| 03.19.2018

Creativity and culture – Confucius Institute hosts free music workshops for the 2016 World Music Celebration


The University of Idaho”s Confucius Institute and the Lionel Hampton School of Music have paired up to bring together two worlds through music with their 2016 World Music Celebration.

Hexian Xue, co-director of the Confucius Institute, said this year”s celebration centers around traditional Chinese and Nepali music.

“I am confident through this World Music collaboration the students of UI and faculty will know more about music,” Xue said.

The celebration includes visiting musicians from Nepal and from The South China University of Technology who will teach free music workshops to the public.

“The professor and the students will visit the Lionel Hampton School of Music students and faculty and we will give them seminar and workshop,” Xue said.

The Masterclass workshops, “Essence of Music” and “Spoken Rhythms” will be held at 1 p.m., Saturday in the Administration Building Auditorium. The workshops and free and open to the public.

Xue said the workshops will be taught by a few of the visiting professional musicians, one of them being the South China University of Technology professor, Zhong Huoming.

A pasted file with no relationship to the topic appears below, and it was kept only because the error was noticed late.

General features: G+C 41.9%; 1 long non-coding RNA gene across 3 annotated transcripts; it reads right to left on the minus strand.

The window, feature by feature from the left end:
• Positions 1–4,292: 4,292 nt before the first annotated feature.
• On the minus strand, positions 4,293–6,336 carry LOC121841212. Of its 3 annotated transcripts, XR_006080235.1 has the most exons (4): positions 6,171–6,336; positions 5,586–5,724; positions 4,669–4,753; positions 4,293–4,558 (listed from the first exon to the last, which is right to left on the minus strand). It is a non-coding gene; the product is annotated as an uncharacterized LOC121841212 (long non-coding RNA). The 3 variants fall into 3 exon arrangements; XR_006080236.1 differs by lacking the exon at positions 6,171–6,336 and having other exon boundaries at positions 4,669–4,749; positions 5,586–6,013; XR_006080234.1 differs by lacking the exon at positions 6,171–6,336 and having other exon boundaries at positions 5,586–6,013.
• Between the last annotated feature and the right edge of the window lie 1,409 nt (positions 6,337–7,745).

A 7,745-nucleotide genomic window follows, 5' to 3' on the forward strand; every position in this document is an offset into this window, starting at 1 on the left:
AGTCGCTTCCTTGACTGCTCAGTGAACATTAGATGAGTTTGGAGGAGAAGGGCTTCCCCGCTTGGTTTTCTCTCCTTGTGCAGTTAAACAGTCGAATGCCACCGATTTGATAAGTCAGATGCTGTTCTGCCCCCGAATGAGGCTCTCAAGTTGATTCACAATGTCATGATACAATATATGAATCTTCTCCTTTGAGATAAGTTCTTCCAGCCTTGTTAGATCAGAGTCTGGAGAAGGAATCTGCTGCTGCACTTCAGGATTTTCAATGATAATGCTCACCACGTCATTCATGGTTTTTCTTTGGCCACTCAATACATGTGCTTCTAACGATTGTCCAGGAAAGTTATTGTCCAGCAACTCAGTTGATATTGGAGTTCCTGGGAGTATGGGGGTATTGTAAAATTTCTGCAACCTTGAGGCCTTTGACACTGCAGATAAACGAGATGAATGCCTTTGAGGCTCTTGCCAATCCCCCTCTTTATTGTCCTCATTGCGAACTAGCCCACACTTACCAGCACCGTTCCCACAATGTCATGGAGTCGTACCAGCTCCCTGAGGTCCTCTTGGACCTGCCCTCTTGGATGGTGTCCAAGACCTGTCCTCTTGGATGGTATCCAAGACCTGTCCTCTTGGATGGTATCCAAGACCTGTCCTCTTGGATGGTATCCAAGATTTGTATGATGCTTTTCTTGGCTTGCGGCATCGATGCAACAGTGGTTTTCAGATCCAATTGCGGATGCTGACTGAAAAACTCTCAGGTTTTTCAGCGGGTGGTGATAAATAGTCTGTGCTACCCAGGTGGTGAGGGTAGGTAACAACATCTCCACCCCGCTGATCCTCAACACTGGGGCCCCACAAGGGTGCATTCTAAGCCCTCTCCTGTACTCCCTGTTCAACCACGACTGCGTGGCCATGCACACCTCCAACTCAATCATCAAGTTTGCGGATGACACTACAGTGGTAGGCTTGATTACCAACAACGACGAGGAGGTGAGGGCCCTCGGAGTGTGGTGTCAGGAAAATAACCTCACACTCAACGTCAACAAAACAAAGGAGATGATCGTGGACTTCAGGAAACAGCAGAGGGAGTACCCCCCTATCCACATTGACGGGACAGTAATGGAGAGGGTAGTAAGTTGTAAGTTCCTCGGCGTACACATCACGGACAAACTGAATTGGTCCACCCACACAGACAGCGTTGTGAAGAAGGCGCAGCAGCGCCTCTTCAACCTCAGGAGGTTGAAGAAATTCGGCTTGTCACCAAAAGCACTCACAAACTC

“Zhong Huoming from the South of China University of Technology is a professional Chinese bamboo flute player,” Xue said. “He has been teaching the flute at South of China University for more than 10 years.”

Through the workshops, Xue said attendees will learn the history of Chinese music as well as how to use the Chinese flute.

Matthew Wappett, who co-directs the Confucius Institute with Xue, said the World Music Celebration”s workshops provide an opportunity for community members to not just be exposed to new music, but to participate as well.

“I believe that prejudice, bigotry, and narrow mindedness can easily be resolved to diverse music and through different music,” Wappet said.

Xue said the best part about these workshops is that participants will receive a hands-on approach to learning music.

“Audiences enjoy watching but with a workshop, you can ask questions and are face to face and can communicate,” Xue said. “Also, participants can feel with their hands the instrument, which has an authentic feeling.”

Alex Brizee can be reached at arg-arts@uidaho.edu or on Twitter @alexbrizee

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